A divided federal appeals court ruled Tuesday that a private school in Hawaii can favor Hawaiian natives for admission as a means of helping a downtrodden indigenous population.
The 8-7 decision by a 15-judge panel of the 9th U.S. Circuit Court of Appeals overturned an earlier ruling by three of the same judges that the Kamehameha Schools policy amounted to unlawful discrimination.
In Tuesday’s decision, the majority noted that the case was unique because Congress has singled out the plight of native Hawaiians for improvement, just as lawmakers have done with Alaskan natives and American Indians.
The case was brought by a white student excluded because of his race.
Admission to the elite school is first granted to qualified Hawaiian students, and non-Hawaiians may be admitted if there are openings available. Only one in eight eligible applicants is admitted to the school, which serves about 5,400 students at three campuses.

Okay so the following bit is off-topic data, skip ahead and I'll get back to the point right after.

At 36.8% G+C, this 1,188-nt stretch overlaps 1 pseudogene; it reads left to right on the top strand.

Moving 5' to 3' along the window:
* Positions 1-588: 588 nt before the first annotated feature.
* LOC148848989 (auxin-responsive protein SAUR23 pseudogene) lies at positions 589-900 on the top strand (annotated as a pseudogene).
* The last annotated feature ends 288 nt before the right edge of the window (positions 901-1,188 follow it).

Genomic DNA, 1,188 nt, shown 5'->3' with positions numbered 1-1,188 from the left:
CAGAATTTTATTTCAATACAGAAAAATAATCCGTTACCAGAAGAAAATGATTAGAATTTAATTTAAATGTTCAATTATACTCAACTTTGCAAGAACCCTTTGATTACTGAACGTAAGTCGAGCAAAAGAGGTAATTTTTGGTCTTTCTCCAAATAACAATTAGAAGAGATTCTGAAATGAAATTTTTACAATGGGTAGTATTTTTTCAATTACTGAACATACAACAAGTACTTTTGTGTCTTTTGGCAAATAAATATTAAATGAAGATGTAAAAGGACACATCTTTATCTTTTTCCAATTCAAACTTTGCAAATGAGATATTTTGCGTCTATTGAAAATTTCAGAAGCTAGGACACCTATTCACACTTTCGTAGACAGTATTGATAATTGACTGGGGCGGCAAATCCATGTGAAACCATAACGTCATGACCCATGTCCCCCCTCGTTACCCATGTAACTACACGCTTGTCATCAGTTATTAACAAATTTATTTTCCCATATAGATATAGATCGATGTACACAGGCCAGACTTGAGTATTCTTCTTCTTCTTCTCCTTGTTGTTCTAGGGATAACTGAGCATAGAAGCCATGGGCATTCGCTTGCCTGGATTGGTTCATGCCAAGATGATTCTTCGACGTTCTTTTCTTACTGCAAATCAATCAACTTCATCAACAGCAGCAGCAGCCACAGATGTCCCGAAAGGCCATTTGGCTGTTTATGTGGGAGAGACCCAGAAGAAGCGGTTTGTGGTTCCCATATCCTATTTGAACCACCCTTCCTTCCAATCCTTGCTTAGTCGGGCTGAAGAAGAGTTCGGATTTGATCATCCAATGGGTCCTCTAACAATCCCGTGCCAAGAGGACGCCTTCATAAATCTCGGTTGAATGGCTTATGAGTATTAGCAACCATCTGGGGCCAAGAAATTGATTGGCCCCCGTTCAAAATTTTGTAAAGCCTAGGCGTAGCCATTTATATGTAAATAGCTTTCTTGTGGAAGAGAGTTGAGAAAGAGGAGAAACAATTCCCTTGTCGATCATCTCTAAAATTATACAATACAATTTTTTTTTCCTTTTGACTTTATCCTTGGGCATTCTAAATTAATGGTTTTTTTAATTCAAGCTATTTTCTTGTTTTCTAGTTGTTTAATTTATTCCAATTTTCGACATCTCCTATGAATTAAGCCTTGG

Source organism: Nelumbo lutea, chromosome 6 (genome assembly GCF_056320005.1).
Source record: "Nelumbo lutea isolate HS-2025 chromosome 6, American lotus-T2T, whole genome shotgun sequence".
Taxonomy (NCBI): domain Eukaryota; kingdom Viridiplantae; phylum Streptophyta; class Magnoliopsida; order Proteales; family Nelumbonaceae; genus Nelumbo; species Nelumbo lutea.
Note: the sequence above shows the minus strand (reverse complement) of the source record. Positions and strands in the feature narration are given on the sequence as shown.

Seven Republican judges opposed the policy; eight Democrats on the court supported it. Three dissenting judges wrote separately that civil rights law prohibits a private school from denying admission because of race.
The Kamehameha School was established under the 1883 will of Princess Bernice Pauahi Bishop as part of a trust now worth $6.8 billion. The trust subsidizes tuition and is designed to help remedy some of the wrongs done during the U.S.-backed overthrow of the Hawaiian kingdom in 1893.
The decision came a day after the Supreme Court suggested during arguments in a different case that it might ban the practice of race-based admissions in public schools, even if the policy was intended to create racial harmony.
But the court that same year also permitted colleges to consider race as part of a “holistic review” of every application.